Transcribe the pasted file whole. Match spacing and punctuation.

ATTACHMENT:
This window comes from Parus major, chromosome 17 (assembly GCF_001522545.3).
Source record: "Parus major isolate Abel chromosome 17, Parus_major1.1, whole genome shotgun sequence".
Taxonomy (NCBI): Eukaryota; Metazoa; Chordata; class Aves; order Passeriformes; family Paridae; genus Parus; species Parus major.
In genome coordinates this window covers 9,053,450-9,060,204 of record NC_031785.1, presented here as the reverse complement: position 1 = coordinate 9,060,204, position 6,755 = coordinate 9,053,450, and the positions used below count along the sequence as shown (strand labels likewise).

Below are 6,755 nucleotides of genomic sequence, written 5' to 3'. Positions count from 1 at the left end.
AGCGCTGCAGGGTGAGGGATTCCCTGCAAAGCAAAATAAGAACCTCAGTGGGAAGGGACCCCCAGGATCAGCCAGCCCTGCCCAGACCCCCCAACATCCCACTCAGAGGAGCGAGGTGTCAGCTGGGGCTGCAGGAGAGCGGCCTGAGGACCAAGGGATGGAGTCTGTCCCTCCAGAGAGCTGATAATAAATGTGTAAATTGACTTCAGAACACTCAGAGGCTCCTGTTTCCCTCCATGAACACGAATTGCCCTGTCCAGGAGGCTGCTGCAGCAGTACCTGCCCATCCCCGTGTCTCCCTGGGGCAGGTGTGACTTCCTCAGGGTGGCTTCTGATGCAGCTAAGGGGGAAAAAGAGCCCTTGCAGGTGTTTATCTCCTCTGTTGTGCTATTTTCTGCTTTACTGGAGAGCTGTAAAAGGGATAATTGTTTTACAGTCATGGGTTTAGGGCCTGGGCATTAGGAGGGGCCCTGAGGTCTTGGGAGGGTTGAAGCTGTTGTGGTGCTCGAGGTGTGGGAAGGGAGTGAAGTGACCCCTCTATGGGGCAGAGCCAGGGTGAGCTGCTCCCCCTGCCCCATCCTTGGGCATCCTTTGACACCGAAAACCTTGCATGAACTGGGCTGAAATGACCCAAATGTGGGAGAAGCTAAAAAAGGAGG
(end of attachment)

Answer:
This window comes from Parus major, chromosome 17 (assembly GCF_001522545.3).
Source record: "Parus major isolate Abel chromosome 17, Parus_major1.1, whole genome shotgun sequence".
Taxonomy (NCBI): Eukaryota; Metazoa; Chordata; class Aves; order Passeriformes; family Paridae; genus Parus; species Parus major.
In genome coordinates this window covers 9,053,450-9,060,204 of record NC_031785.1, presented here as the reverse complement: position 1 = coordinate 9,060,204, position 6,755 = coordinate 9,053,450, and the positions used below count along the sequence as shown (strand labels likewise).

Below are 6,755 nucleotides of genomic sequence, written 5' to 3'. Positions count from 1 at the left end.
AGCGCTGCAGGGTGAGGGATTCCCTGCAAAGCAAAATAAGAACCTCAGTGGGAAGGGACCCCCAGGATCAGCCAGCCCTGCCCAGACCCCCCAACATCCCACTCAGAGGAGCGAGGTGTCAGCTGGGGCTGCAGGAGAGCGGCCTGAGGACCAAGGGATGGAGTCTGTCCCTCCAGAGAGCTGATAATAAATGTGTAAATTGACTTCAGAACACTCAGAGGCTCCTGTTTCCCTCCATGAACACGAATTGCCCTGTCCAGGAGGCTGCTGCAGCAGTACCTGCCCATCCCCGTGTCTCCCTGGGGCAGGTGTGACTTCCTCAGGGTGGCTTCTGATGCAGCTAAGGGGGAAAAAGAGCCCTTGCAGGTGTTTATCTCCTCTGTTGTGCTATTTTCTGCTTTACTGGAGAGCTGTAAAAGGGATAATTGTTTTACAGTCATGGGTTTAGGGCCTGGGCATTAGGAGGGGCCCTGAGGTCTTGGGAGGGTTGAAGCTGTTGTGGTGCTCGAGGTGTGGGAAGGGAGTGAAGTGACCCCTCTATGGGGCAGAGCCAGGGTGAGCTGCTCCCCCTGCCCCATCCTTGGGCATCCTTTGACACCGAAAACCTTGCATGAACTGGGCTGAAATGACCCAAATGTGGGAGAAGCTAAAAAAGGAGG